Exploring New Campus Art
Midway through Inauguration week, a discussion and tour brought attention to some of the College’s latest acquisitions. Molly Gower, interim vice president for Mission, joined Tiffany Bidler, associate professor of art history, to host Representing Holiness: An Exploration of Marian Art.
Enhancing the scope of religious art and icons at Saint Mary’s has been a passion project for Gower, who is also an assistant professor in the Department of Religious Studies and Theology.
“I came in with a deep appreciation for the relationship between art and theological imagination,” Gower said. “At its core, this project is about Saint Mary’s telling ourselves and others who we are, who we welcome, and what we value. I had heard students, faculty, and staff, especially persons of color, describe their pain at not seeing more diverse representations of holy persons around campus.”
Close to 40 new pieces have been installed around campus, including several majestic statues made of iron, paintings from the 17th and 18th centuries, vibrant contemporary lithographs and posters, and canvas works. In nearly every building, one or more new pieces of art can be found.
Much of the art presents a cultural representation of Mary. At the event, art historian Bidler took guests on a comparative journey, showing the parallels of six of the new Marian pieces to other well-known works of art. Audience members were invited to share their reflections on the parallels before later taking a walking tour to see the art for themselves.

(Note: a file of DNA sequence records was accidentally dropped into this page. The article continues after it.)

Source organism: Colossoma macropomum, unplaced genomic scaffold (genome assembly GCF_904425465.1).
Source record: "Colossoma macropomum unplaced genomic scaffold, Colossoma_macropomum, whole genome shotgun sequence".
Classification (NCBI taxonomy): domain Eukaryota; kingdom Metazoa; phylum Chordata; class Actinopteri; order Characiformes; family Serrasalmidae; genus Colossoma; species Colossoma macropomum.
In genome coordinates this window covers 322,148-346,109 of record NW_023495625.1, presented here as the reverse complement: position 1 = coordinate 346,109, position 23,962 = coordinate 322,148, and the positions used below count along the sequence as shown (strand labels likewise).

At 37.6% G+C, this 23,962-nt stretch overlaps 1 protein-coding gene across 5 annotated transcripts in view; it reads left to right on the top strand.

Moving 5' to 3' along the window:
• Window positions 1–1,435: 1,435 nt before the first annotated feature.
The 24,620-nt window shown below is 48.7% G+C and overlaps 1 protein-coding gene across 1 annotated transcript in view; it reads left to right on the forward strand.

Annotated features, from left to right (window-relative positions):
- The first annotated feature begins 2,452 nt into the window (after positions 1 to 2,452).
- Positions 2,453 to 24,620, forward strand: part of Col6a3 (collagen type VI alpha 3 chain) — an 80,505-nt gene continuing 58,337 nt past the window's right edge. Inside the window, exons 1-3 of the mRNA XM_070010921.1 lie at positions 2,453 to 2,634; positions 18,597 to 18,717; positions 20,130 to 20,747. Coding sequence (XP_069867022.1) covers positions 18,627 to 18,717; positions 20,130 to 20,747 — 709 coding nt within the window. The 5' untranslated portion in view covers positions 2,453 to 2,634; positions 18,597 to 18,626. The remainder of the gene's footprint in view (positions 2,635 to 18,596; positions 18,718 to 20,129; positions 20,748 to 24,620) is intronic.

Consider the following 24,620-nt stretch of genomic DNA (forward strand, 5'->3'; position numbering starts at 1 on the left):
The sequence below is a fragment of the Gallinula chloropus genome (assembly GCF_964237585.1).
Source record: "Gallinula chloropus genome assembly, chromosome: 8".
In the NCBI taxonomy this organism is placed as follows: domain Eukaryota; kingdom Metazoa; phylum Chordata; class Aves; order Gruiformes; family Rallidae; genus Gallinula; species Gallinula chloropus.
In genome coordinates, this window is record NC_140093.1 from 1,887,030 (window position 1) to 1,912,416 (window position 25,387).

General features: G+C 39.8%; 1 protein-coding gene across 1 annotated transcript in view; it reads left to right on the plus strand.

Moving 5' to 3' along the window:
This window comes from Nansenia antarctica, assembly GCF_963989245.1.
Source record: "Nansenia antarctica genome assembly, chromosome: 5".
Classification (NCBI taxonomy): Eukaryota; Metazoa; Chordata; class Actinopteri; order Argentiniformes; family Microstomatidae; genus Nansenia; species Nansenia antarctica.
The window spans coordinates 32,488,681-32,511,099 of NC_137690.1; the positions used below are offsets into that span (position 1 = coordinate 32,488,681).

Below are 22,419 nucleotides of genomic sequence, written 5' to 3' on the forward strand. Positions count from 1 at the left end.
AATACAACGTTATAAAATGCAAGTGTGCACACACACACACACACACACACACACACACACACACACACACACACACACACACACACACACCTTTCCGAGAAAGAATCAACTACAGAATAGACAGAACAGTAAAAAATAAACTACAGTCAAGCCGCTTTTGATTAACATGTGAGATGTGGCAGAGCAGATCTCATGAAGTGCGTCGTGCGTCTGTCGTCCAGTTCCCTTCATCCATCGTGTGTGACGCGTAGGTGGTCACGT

Five of the new pieces on campus were the direct result of an alumna who understood the College’s vision of itself as a place of belonging. Gower said, “Mary Burke is well known to our campus. As the former chair of our Board of Trustees, and an alumna with an extraordinary connection to our students and faculty, she made sure our new collection held some of the brightest examples of religious art.”
Mary Burke ’85 and Susan Glockner Gallagher ’80 both sit on the board of trustees at Mercy Hospital in Chicago, which until recently was operated by the Sisters of Mercy. Together, they arranged the permanent loan from Mercy to Saint Mary’s of five remarkable works of art. Other pieces came from collectors and friends of the College, including Carolyn Woo, former dean of the Mendoza College of Business at the University of Notre Dame and retired CEO of Catholic Relief Services.
The pieces on loan from Woo all represent the mother of Christ through the eyes of Chinese Christian culture.
Woo describes one in particular. “Most precious is the Chinese statue of Mary with Jesus (pictured right). This was produced even though the Communist government prohibited religious images. So this appropriates an image from Chinese folklore in which a dutiful mother/spouse/daughter in a fishing village holds a lantern on her head to guide the fisherfolk to shore. It is laden with symbolism.”
Because all forms of religious activity were banned in China between 1966 and 1976, Marian devotion was often disguised. Woo doesn’t know who created this particular statue, nor does she know its year of origin, but it was given to her by “a much persecuted Chinese bishop and (is) a treasure to me.” By loaning it to Saint Mary’s, she provides an opportunity for the campus community to see some of the ways in which Mary is depicted throughout the world.